Latest Discussions : Basement & Foundation


09:22PM | 12/20/12
Member Since: 12/20/12
3 lifetime posts
Hi there - new here, with a serious bowing foundation wall. I've lived with this wall for 7 years now, and when I noticed (for the first time) mice living and scurrying along inside the large crack, I decided it was finally time to do something. Went to the bank to talk about home equity financing the very next day.

I'm looking at 2 options on fixing this right now, but I'm at a standstill because I don't know what's better - to fix the bad walls with an anchoring system, or to completely replace them with new blocks laid. Please help!

Here's the situation:

Modest home, southern Michigan. Full basement, 8' cinder block walls, concrete floor.

Bought the house from my grandparents, who built it themselves. They built the foundation in 1950, lived in that basement for 5 years until they could afford to build the house itself in 1955. When grandpa was alive, he said the worst wall had been bowed "like that for 20 years".

One wall (the "bad wall") is significantly bowing inward, and its pressure on the rest of the structure has caused cracking, stairstepping, and even small gaps between blocks from the corners of the other two adjacent walls.

The bad wall is 33' long and has a crack at the frost-line, which is the farthest bowed inward. The crack itself, at the worst point, is about 1" wide (gaping open, you can look into it and see the hollow interiors of the blocks). The wall bows in 3" at the worst, as measured by one of our estimating companies.

Possible solutions:

We've had 5 estimating companies out here, and we're down to considering two.

Company A is run by the Foundation Supportworks corporation. Their plan is to use Geo-Lock wall anchors (8) along the bad wall, excavate the exterior along that wall, and pull the wall back into place, and of course anchor it so it won't move again. They also plan to use 6 Powerbraces (reinforced I-beams) along an adjacent wall that needs some help (though not nearly as serious). Lifetime (structure) warranty. Total price around $14,000.

Company B is a local contractor (reputable, years of experience, legit, insured, etc.) who proposes excavating around half the house to tear out the bad wall and the adjacent wall, then lay all new blocks and build new walls (with steel bars reinforcing the insides of the blocks). As a local contractor, he cannot offer any sort of written warranty, but would likely come back out to fix any problems in the future. I do not have his final estimate yet (likely tomorrow) but he sounded like it would be in the same ballpark, not too much higher.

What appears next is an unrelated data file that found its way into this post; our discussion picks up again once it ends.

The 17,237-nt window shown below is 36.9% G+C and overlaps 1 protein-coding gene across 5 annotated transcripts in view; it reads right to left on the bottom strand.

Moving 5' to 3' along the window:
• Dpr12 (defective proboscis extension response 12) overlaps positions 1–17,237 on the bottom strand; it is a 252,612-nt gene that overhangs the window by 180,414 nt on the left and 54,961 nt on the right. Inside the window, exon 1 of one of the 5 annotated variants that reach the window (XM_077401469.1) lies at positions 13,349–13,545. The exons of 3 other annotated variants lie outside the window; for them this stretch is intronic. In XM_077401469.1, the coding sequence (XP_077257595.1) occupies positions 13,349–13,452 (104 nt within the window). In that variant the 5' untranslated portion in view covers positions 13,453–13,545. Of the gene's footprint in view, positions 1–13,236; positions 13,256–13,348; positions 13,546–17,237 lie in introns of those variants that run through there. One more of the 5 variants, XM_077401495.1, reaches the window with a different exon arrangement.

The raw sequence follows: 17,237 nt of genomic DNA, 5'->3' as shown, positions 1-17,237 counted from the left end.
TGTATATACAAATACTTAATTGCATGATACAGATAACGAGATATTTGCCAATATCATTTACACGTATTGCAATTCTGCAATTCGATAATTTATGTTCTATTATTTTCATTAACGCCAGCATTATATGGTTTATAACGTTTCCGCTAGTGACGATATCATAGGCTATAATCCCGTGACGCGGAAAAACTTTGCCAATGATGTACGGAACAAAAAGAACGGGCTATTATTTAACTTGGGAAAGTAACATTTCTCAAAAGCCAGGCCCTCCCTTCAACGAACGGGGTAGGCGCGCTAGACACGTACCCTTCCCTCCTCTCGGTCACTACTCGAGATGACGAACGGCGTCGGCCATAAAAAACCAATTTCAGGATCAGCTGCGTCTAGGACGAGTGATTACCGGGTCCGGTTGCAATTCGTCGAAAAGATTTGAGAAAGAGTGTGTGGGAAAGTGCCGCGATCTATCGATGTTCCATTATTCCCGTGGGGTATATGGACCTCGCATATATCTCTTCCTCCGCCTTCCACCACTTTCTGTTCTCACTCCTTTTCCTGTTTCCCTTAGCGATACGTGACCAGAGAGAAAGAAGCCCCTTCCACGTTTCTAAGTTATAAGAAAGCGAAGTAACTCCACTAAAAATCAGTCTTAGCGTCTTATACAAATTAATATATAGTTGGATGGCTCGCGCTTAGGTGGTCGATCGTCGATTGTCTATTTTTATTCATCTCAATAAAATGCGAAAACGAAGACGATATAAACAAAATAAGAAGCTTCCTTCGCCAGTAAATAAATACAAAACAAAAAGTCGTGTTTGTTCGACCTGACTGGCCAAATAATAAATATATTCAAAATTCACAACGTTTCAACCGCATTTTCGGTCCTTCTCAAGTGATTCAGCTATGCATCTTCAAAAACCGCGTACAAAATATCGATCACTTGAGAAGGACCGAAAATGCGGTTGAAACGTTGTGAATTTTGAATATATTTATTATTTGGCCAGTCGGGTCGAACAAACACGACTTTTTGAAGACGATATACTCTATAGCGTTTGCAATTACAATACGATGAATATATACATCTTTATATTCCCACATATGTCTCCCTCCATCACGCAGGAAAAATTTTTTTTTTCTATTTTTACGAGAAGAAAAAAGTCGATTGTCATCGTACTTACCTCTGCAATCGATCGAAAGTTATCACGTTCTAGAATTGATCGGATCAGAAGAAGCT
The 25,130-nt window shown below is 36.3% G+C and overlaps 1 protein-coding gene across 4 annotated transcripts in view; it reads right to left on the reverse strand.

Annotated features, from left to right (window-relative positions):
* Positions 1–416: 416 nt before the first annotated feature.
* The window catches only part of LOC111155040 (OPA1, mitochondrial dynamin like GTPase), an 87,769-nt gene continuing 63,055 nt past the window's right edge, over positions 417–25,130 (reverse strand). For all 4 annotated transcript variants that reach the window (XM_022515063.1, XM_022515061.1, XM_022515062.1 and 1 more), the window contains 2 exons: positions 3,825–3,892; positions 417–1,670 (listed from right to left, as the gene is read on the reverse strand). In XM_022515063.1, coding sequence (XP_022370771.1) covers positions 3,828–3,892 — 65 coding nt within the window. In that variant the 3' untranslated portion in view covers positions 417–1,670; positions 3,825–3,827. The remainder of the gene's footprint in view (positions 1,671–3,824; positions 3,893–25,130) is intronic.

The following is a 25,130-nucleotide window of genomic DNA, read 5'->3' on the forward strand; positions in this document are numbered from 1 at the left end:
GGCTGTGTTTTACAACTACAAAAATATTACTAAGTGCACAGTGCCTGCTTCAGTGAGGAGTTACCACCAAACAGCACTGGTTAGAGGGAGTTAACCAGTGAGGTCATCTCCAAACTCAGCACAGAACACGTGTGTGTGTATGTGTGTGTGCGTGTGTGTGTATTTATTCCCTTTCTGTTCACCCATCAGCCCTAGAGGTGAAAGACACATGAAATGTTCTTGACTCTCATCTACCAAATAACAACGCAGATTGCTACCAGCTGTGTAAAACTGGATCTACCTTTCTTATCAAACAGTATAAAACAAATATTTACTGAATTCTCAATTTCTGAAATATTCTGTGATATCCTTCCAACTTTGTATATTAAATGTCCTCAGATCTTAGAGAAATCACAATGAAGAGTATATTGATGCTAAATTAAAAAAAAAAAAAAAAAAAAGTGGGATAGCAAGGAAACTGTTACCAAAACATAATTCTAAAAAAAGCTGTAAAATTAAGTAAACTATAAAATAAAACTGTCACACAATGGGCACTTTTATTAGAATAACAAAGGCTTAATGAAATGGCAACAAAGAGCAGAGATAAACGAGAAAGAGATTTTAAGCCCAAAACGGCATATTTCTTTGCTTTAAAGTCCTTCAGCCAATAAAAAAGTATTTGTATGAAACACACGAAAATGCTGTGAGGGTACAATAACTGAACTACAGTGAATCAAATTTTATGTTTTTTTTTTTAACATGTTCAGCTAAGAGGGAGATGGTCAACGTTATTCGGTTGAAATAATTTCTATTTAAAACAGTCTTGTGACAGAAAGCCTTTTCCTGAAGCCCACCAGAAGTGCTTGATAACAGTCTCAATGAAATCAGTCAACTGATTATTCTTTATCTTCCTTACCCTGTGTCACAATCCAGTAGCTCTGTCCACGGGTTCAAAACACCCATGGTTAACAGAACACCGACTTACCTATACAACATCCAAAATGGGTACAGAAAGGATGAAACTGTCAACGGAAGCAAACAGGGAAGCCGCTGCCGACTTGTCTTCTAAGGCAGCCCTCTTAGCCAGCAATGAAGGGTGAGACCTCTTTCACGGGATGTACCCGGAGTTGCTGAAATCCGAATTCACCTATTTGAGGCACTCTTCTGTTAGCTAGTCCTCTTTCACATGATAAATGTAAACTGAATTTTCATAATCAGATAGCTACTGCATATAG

...So, let's say price is not a factor in this (anticipating both methods to be in the same ballpark price-wise). My burning question is - what's the better long-term solution?

Anchor and fix the bowed walls (which also installs a metal plate on the outside, curved at the bottom, to divert water away so the problem doesn't happen again), or build new walls?

It seems like a no-brainer at first - why fix old when you can build new? But what if we end up with the same expanding soil, or water pressure, or frost heave, etc. etc. that bowed the wall in the first place? Wouldn't that just ruin a newly built wall eventually too?

Sorry for writing a book here - I sincerely appreciate it if you're still reading. And thank you in advance for any and all advice, experience, or information you may have!



05:50PM | 12/23/12
Member Since: 07/22/04
649 lifetime posts
I would go with A. That problem is common in your area due to the clay in your soil. They need to waterproof the wall also while they have it excavated.


11:52PM | 02/02/13
Member Since: 02/02/13
1 lifetime posts
I am looking to buy an investment home with very similar issues. I have a 24500 budget for ALL repairs. Did you make your final decision? If yes, what did you decide?


04:46AM | 05/21/13
I am trying to find a grant to help me with my bowing wall. It will cost $200 a square foot to rebuild. Any suggestions as to where to find a grant program to help with this?


07:30AM | 06/01/13
Did Maranda ever fix her basement wall? If so, which method did she use? Did anyone else ever respond to her question? Karen


04:49PM | 06/20/14